Later, Trump approved disaster declarations in Oregon, Georgia and Mississippi, areas affected by severe storms, flooding, tornadoes or straight-line winds in January.

THURSDAY – Jan. 26

Trump spoke at the Congressional Republican National Committee Retreat in Philadelphia with Pence, Senate Majority Leader Mitch McConnell and Speaker of the House Paul Ryan.

FRIDAY – Jan. 27

Trump announced that he will launch a Manufacturing Jobs Initiative and meet with successful business leaders, such as those from The Dow Chemical Company, Dell Technologies, General Electric, Tesla and Under Armour among others, in order to gain their insights.

During the morning, Trump spoke with Mexican President Enrique Peña Nieto about United States’ current trade deficit with Mexico and working together to stop illegal guns and arms sales, drug trafficking and drug cartels.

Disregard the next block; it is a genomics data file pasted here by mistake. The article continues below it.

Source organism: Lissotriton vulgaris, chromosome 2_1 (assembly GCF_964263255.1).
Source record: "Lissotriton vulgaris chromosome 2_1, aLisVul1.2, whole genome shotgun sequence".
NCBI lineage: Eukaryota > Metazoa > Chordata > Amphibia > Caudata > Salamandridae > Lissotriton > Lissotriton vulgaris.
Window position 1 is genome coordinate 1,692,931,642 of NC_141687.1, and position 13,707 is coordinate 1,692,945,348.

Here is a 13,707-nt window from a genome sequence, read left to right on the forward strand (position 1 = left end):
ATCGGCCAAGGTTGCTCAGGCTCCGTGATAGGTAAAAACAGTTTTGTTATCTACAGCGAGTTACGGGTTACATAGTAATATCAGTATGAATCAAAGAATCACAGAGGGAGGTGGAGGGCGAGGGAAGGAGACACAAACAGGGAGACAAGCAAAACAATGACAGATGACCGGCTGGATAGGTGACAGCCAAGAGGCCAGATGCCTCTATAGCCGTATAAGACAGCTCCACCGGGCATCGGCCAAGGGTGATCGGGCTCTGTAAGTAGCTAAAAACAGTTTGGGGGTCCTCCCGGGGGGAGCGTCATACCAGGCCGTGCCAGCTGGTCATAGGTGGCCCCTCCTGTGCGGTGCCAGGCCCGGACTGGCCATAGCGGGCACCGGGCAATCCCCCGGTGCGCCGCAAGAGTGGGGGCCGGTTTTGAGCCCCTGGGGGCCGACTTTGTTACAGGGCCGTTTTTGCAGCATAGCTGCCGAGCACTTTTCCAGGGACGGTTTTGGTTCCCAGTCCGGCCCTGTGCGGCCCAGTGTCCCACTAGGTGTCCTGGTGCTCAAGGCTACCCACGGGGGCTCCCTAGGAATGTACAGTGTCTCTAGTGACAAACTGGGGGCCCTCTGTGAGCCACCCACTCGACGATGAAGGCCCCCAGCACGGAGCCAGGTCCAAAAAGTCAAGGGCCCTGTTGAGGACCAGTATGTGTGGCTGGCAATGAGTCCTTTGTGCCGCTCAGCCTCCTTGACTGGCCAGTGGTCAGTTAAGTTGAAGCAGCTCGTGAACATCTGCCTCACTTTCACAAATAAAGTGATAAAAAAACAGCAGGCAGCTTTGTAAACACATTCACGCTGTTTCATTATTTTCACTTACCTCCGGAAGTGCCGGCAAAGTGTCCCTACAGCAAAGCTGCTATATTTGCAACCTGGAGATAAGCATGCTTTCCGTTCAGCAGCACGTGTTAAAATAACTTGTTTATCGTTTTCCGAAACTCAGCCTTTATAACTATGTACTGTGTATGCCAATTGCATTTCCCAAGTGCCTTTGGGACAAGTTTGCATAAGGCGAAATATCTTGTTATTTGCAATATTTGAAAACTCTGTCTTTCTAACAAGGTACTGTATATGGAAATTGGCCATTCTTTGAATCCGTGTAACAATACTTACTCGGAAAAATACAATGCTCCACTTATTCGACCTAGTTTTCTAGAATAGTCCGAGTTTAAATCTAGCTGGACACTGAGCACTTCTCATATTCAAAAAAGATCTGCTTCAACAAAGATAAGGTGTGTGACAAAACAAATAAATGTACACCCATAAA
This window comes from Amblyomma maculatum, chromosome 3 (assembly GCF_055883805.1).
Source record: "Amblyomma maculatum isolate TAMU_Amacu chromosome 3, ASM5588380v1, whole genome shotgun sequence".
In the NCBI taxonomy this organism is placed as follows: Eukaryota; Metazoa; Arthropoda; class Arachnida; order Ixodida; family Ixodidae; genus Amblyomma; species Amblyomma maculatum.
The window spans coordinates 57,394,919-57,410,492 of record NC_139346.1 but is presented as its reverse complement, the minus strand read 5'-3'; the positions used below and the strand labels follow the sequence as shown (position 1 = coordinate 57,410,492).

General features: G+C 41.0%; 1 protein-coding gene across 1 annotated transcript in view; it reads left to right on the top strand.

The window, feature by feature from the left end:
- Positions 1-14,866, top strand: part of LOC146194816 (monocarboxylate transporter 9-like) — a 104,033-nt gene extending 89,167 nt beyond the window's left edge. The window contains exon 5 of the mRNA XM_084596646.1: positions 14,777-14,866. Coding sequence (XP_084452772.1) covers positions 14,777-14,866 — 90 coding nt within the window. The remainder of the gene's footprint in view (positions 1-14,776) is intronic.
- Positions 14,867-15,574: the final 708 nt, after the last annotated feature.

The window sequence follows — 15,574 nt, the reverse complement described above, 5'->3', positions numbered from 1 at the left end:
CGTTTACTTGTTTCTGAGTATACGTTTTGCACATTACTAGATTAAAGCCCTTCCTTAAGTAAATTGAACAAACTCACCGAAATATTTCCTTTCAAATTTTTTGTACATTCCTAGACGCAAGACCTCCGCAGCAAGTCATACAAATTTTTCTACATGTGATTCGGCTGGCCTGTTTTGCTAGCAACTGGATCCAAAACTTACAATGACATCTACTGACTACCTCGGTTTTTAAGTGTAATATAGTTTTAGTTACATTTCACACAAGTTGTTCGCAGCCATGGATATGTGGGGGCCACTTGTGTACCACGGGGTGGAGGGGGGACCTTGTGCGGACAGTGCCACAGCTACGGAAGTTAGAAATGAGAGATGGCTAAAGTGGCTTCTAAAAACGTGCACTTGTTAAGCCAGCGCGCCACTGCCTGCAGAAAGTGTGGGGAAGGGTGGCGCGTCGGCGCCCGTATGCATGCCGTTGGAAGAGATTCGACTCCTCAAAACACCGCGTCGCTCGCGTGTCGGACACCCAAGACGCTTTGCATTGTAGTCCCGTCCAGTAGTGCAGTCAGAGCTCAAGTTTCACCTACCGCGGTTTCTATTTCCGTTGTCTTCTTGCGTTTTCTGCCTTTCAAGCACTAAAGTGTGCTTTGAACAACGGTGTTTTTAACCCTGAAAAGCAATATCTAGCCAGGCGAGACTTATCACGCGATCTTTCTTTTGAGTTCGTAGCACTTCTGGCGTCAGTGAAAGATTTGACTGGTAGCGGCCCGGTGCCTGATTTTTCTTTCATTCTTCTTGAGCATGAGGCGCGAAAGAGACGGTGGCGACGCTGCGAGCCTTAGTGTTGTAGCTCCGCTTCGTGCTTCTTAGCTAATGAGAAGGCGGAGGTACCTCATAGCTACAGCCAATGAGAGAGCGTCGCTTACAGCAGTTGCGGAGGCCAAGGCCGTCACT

Trump then met with Prime Minister of the United Kingdom Theresa May at the White House. “Madam Prime Minister, we look forward to working closely with you as we strengthen our mutual ties in commerce, business and foreign affairs,” Trump said. “Great days lie ahead for our two peoples and our two countries.”

Trump signed his fifth executive order on ethics commitments by executive branch appointees, which created an ethics pledge that must be signed by every appointee in every executive agency appointed on or after Jan. 20, 2017.

His most recent and signed executive order discusses “protecting the nation from foreign terrorist entry into the United States.” This order suspends the U.S. Refugee Admissions Program, which offers resettlement opportunities to those overseas who are of special humanitarian concern, for 120 days and the entry of people from Iraq, Iran, Libya, Somalia, Sudan and Yemen into the United States for 90 days and from Syria indefinitely.

SATURDAY – Jan. 28

Trump released his presidential memorandum for a plan to defeat the Islamic State of Iraq and Syria, including how to cut off ISIS’s financial support. In another memorandum, Trump reorganized the National Security Council, an action that every president usually takes.

– Maria Harrison – Asst. Features Editor –